Unwanted recall and re-experiencing of traumatic memories is thought to be a crucial mechanism leading to the onset of post-traumatic stress disorder (PTSD). The inability to diminish (extinguish) those memories contributes to the persistence of PTSD. A new study suggests that the extinction of fear memories can be enhanced by a drug that acts epigenetically to alter the structure of DNA and subsequent gene expression.
DNA is wound around structures called histones, and chemical changes can affect how loosely or tightly the DNA is wound. Johannes Graff et al. reported in the journal Cell in 2014 that application of a histone deacetylase (HDAC) inhibitor, which keeps acetyl groups on histones, ensuring that DNA is wrapped more loosely and is easier to activate (or transcribe), helps rodents revise both new and old fear memories after they have been actively recalled.
When a memory is actively recalled, the trace of that memory in the brain becomes more amenable to revision over the proceeding five minutes to one hour (a period known as the reconsolidation window). New learning and extinction training (to get rid of the memory) lasts much longer when it takes place during the reconsolidation window than when the same procedures are performed 6 hours later (after the reconsolidation window has closed) or if the procedures are performed in the absence of active recall of the memory (when the reconsolidation window is never opened).
We have previously described the 2013 work of Xue et al. published in the journal Science, which showed that this specific procedure could yield long-lasting extinction of a patient’s craving for cocaine or heroin, and could reduce amygdala activation (as observed via functional magnetic resonance imaging) in response to an experiment that produces conditioned fear (Agren et al. Science, 2013).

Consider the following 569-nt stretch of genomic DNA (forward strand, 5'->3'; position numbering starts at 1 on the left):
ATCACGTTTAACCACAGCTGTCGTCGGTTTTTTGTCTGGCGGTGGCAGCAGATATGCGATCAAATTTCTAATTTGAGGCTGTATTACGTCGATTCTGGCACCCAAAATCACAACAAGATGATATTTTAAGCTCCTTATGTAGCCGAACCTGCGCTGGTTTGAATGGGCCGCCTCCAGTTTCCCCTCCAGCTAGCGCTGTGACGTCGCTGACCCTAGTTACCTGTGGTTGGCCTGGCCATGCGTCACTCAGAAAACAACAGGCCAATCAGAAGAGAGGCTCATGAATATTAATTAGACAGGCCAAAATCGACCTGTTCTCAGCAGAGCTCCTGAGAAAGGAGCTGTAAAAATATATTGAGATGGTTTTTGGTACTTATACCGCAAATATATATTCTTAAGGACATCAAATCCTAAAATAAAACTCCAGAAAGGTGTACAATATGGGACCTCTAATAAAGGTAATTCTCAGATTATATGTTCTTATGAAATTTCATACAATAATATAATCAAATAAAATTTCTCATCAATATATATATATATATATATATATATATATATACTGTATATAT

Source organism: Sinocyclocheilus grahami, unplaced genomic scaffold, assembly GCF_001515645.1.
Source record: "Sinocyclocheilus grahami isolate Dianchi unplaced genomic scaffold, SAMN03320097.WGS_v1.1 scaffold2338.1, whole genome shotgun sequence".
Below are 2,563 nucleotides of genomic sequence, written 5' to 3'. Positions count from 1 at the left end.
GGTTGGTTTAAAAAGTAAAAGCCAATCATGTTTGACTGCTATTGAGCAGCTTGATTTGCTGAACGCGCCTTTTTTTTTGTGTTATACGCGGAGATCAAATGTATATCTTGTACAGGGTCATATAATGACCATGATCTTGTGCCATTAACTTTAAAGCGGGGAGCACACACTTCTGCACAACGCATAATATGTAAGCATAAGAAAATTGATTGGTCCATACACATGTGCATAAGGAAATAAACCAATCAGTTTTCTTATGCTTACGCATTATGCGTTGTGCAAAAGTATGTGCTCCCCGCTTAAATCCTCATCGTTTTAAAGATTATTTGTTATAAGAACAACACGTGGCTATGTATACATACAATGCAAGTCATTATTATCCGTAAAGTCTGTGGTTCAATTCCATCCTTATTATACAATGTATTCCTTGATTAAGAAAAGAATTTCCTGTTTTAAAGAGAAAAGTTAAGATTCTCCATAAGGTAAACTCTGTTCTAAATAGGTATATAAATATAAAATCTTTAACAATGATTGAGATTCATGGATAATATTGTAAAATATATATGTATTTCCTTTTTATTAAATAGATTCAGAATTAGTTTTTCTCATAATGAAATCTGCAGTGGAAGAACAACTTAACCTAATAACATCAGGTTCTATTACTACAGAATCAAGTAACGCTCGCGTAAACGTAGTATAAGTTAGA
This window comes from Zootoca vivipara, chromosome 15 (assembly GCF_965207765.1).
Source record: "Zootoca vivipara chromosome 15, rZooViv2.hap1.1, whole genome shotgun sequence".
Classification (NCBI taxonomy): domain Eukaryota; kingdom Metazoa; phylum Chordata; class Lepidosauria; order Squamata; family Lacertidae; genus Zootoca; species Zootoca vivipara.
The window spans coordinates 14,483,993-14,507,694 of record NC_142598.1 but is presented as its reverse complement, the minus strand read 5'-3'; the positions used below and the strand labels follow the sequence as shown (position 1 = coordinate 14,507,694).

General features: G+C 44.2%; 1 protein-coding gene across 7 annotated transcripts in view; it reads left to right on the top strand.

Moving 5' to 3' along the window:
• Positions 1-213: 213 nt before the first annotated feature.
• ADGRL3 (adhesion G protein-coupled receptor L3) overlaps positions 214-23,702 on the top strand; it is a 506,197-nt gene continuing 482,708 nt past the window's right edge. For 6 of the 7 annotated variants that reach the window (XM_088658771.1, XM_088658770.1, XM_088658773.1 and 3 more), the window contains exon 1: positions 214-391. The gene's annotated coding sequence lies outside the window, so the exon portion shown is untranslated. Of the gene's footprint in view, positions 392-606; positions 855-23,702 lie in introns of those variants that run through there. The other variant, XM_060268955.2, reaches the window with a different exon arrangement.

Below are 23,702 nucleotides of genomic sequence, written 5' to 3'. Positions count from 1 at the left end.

Editor’s Note: This new work by Graff et al. adds another twist. Older long-term memories are more stable and less amenable to new learning than more recent (but still long-term) memories. The application of an HDAC inhibitor changes this and makes even very old memories amenable to lasting revision. The HDAC inhibitor that Graff et al. used was a specific inhibitor for HDAC type II. However, the anticonvulsant valproate (Depakote) is a potent although nonspecific HDAC inhibitor, and presumably could have the same facilitating effect as the more selective drug.
EMDR (Eye Movement Desensitization and Reprocessing), which has been widely used for the treatment of PTSD, includes active memory recall, immediately followed by an attempt to re-interpret and construct new memories of the trauma. These elements could open the reconsolidation window. However, EMDR works less well with older memories compared to more recent traumatic memories.
The Graff et al. data would suggest that adding an HDAC inhibitor such as valproate to EMDR-like work might make it more effective in revising more remote memories. Graff et al. encourage controlled clinical trials with a type II inhibitor to confirm that their findings in rodents would generalize to humans. While awaiting such validation through controlled clinical trials, it would not be surprising if clinicians started trying out the paradigm on their own using valproate.
Rats who are taught to associate a light with an electric shock learn to avoid the light. This process is known as conditioned fear. New research shows that if one rat watches another rat go through fear conditioning, the observing rat will also show the effects of fear conditioning. It will also avoid the light, but only if it had previous experience with fear conditioning. It appears that rats have the ability to learn from other rats’ painful experiences.
Researchers have identified neurons responsible for remembering conditioned fear in the amygdala of rodents, and can turn them on and off. At the 2013 meeting of the Society of Biological Psychiatry, Sheena A. Josselyn gave a breath-taking presentation on this process.
When animals hear a tone they have learned to associate with the imminent delivery of a shock in a given environment, they learn to avoid that environment, and they reveal their learning of the tone-shock association by freezing in place. Josselyn was able to observe that 20% of the neurons in the lateral nucleus of the amygdala were involved in this memory trace. They were revealed by their ability to increase the transcription factor CREB, which is a marker of cell activation. Using cutting-edge molecular genetic techniques, the researchers could selectively eliminate only these CREB-expressing neurons (using a new technology in which a diphtheria toxin is attached to designer receptors exclusively activated by designer drugs, or DREADDs) and consequently erase the fear memory.
The researchers could also temporarily inhibit the memory, by de-activating the memory trace cells, or induce the memory, so that the animal would freeze in a new context. Josselyn and colleagues were able to identify the memory trace for two different tones in two different populations of amygdala neurons.